Key met his wife Bronagh when they were both students at Burnside High School. They married in 1984. They have two children, Stephie and Max.[10]

Before politics


In 1995, he joined Merrill Lynch as head of Asian foreign exchange in Singapore. That same year he was promoted to Merrill's global head of foreign exchange, based in London, where he may have earned around US$2.25 million a year including bonuses, which is about NZ$5 million at 2001 exchange rates.[7][11] Some co-workers called him "the smiling assassin" for maintaining his usual cheerfulness while sacking dozens (some say hundreds) of staff after heavy losses from the 1998 Russian financial crisis.[10][11] He was a member of the Foreign Exchange Committee of the New York Federal Reserve Bank from 1999 to 2001.[9]

Parl. Electorate List Pos. Party
47th Helensville 43 National
48th Helensville 7 National
49th Helensville 1 National

Prime Minister (2008-2016)

Key after winning the 2008 election

Key became Prime Minister following the general election on 8 November 2008 which ended the Labour-led government of nine years under Helen Clark. The National Party, promoting a policy of "change", won 45% of the party vote and 59 of the 122 seats in Parliament, a big margin over the Labour Party which won 43 seats.

Key was sworn in as Prime Minister on 19 November 2008 along with his new cabinet. His first international outing as Prime Minister was the 20th APEC meeting in Peru the following day.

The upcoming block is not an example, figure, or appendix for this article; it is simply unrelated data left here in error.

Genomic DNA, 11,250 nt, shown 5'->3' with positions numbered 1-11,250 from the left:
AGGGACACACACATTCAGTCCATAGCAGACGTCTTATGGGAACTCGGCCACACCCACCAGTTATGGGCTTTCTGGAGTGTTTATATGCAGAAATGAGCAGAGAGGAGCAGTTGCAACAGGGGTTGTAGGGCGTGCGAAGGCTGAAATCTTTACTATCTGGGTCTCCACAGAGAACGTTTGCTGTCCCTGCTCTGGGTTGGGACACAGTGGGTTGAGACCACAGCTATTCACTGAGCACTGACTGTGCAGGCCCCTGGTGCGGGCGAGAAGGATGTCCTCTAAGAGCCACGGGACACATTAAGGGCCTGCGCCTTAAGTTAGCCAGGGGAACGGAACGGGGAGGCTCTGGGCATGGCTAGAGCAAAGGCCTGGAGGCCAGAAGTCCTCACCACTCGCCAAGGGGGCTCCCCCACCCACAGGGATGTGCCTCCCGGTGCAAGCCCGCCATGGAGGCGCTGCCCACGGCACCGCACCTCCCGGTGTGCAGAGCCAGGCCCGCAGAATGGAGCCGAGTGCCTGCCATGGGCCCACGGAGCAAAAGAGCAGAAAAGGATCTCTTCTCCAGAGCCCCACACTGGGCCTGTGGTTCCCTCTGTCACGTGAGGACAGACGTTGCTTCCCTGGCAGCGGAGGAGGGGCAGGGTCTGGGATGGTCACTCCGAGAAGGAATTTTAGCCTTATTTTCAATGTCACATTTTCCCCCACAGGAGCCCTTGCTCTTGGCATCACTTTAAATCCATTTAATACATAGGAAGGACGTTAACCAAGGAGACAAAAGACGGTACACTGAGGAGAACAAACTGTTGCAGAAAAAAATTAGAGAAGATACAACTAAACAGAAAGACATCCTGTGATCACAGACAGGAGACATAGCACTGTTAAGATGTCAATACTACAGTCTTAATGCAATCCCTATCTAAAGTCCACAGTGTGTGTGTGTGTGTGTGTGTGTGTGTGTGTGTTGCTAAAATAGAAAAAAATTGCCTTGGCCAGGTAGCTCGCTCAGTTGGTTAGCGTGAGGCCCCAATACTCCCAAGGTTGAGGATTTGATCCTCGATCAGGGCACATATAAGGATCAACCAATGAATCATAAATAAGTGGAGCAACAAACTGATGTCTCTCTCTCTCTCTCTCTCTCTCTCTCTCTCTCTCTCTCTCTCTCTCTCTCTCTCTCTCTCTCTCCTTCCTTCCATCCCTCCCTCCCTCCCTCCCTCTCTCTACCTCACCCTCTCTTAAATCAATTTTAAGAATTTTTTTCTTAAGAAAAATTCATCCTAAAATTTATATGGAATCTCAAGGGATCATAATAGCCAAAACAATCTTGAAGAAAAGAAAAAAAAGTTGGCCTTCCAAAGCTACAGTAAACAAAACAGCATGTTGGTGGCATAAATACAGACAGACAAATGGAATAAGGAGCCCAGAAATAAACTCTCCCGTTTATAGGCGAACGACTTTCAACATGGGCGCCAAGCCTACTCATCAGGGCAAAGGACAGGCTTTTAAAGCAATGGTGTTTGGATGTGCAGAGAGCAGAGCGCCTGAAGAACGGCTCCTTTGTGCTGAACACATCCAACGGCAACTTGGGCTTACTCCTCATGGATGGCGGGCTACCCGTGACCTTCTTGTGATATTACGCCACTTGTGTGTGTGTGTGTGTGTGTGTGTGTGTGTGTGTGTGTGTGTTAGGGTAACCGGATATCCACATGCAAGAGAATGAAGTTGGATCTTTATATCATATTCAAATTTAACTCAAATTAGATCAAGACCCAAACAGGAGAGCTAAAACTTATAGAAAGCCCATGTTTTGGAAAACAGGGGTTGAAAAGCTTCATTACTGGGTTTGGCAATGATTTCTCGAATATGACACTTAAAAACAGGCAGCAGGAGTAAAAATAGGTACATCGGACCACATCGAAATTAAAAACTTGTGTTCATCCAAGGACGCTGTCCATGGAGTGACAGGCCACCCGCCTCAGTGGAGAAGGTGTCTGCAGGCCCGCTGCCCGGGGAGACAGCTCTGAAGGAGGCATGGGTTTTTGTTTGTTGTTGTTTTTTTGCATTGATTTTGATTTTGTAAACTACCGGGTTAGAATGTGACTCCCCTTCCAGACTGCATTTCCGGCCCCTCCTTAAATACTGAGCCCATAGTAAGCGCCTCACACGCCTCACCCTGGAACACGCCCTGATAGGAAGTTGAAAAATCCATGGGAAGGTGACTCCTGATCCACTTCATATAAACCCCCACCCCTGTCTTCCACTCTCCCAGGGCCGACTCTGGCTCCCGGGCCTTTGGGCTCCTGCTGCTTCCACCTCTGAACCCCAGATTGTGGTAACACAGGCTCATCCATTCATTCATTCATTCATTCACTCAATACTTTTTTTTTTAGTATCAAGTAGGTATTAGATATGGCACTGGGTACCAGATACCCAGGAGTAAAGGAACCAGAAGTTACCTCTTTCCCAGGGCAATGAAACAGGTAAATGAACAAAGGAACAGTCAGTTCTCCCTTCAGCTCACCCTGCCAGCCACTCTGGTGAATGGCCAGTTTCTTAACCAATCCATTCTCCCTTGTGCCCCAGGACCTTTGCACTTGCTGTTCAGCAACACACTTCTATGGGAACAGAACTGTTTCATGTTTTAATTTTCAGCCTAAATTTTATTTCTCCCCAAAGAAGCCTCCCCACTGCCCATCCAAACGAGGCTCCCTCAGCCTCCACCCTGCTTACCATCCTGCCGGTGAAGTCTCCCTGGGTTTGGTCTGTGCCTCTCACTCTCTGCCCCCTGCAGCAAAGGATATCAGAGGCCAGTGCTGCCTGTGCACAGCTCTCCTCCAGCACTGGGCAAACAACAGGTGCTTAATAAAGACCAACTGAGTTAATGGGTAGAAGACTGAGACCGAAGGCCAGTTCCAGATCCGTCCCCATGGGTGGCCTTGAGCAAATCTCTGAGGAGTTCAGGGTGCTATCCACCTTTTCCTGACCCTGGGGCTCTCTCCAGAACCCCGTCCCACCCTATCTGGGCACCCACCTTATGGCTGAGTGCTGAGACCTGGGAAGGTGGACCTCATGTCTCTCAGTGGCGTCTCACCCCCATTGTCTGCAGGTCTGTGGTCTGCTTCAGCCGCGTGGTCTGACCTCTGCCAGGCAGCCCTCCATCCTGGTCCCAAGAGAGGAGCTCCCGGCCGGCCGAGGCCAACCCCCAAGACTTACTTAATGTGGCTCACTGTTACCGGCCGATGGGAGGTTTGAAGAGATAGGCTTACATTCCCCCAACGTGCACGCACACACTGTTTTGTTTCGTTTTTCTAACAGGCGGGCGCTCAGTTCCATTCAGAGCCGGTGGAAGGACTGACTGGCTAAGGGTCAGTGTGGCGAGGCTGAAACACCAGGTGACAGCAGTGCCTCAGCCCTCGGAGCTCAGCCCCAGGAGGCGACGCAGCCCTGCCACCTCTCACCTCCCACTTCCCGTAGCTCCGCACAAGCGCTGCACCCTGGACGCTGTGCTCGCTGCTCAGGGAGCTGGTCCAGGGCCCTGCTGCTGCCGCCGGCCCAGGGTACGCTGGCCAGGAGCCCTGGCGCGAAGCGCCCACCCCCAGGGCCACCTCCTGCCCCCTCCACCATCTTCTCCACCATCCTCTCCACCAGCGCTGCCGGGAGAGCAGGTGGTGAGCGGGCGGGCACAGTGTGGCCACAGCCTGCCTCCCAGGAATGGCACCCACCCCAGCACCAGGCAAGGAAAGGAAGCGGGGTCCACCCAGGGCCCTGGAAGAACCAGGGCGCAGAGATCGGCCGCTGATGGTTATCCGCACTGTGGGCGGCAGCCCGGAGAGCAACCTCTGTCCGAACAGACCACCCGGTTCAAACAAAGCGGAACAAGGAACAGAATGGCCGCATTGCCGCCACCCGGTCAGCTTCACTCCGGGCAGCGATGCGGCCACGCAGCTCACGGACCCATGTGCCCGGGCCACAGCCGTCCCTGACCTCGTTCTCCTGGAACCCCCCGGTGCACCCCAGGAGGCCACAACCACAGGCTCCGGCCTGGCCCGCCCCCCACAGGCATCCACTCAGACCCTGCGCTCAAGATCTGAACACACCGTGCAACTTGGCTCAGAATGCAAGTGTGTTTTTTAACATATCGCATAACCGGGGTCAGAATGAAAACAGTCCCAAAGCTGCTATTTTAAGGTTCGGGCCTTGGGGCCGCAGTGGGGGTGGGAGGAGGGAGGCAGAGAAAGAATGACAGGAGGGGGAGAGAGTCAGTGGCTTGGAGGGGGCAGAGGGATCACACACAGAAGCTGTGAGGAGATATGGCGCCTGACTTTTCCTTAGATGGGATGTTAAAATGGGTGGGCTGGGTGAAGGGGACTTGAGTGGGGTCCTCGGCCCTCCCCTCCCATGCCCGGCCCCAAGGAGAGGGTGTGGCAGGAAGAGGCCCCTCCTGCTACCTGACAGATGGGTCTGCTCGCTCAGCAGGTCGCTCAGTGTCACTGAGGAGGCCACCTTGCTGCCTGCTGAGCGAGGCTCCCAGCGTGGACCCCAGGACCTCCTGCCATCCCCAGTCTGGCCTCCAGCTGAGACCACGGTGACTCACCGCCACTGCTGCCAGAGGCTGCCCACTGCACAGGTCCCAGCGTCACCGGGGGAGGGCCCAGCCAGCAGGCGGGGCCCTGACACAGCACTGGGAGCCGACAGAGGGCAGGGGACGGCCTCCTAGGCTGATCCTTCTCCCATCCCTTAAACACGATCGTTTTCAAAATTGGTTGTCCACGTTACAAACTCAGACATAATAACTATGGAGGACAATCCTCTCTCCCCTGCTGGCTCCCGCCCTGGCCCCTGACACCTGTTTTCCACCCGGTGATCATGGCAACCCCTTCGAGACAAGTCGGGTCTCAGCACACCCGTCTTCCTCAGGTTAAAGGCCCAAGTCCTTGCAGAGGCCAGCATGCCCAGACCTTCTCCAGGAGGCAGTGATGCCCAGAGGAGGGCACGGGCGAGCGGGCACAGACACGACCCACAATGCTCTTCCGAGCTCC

Key announced he will step down from the role of Prime Minister and leader of the National Party effective 12 December 2016.[12]


  1. "Official Count Results–Helensville". Electoral Commission. 12 November 2008. Archived from the original on 21 June 2009. Retrieved 12 November 2008.
  2. Key, John (22 March 2016). "PM welcomes Dame Patsy Reddy as the next Governor-General". (Press release).
  3. "New Zealand prime minister John Key resigns". The Guardian. 5 December 2016. Archived from the original on 5 December 2016. Retrieved 5 December 2016.
  4. "John Key's eight-year reign comes to an end as Bill English gets head-start in leadership race". 5 December 2016. Retrieved 5 December 2016.
  5. Davison, Isaac (8 December 2016). "Bill English will be next Prime Minister, Judith Collins, Jonathan Coleman stand aside". The New Zealand Herald. Retrieved 5 June 2017.
  6. "". Archived from the original on 2008-04-05. Retrieved 2008-03-19.
  7. 7.0 7.1 "POLITICS: John Key - A snapshot". Sunday Star Times. 2008-02-03. Archived from the original on 2008-03-19. Retrieved 2008-02-28.
  8. Maggie Tait (2006-11-27). "Profile: John Key". New Zealand Herald. Retrieved 2008-02-28.
  9. 9.0 9.1 "New Zealand Parliament - Key, John". Archived from the original on 2008-03-03. Retrieved 2008-02-28.
  10. 10.0 10.1 Bevan Rapson (2005-04-26). "Golden Boy". Metro Magazine. Archived from the original on 2008-02-28. Retrieved 2008-02-28.
  11. 11.0 11.1 Gillian Tett and Ruth Laugesen (2008-02-03). "Who is John Key?". Sunday Star Times. Archived from the original on 2008-03-18. Retrieved 2008-02-28.
  12. "New Zealand Prime Minister John Key announces resignation". 5 December 2016. Retrieved 5 December 2016.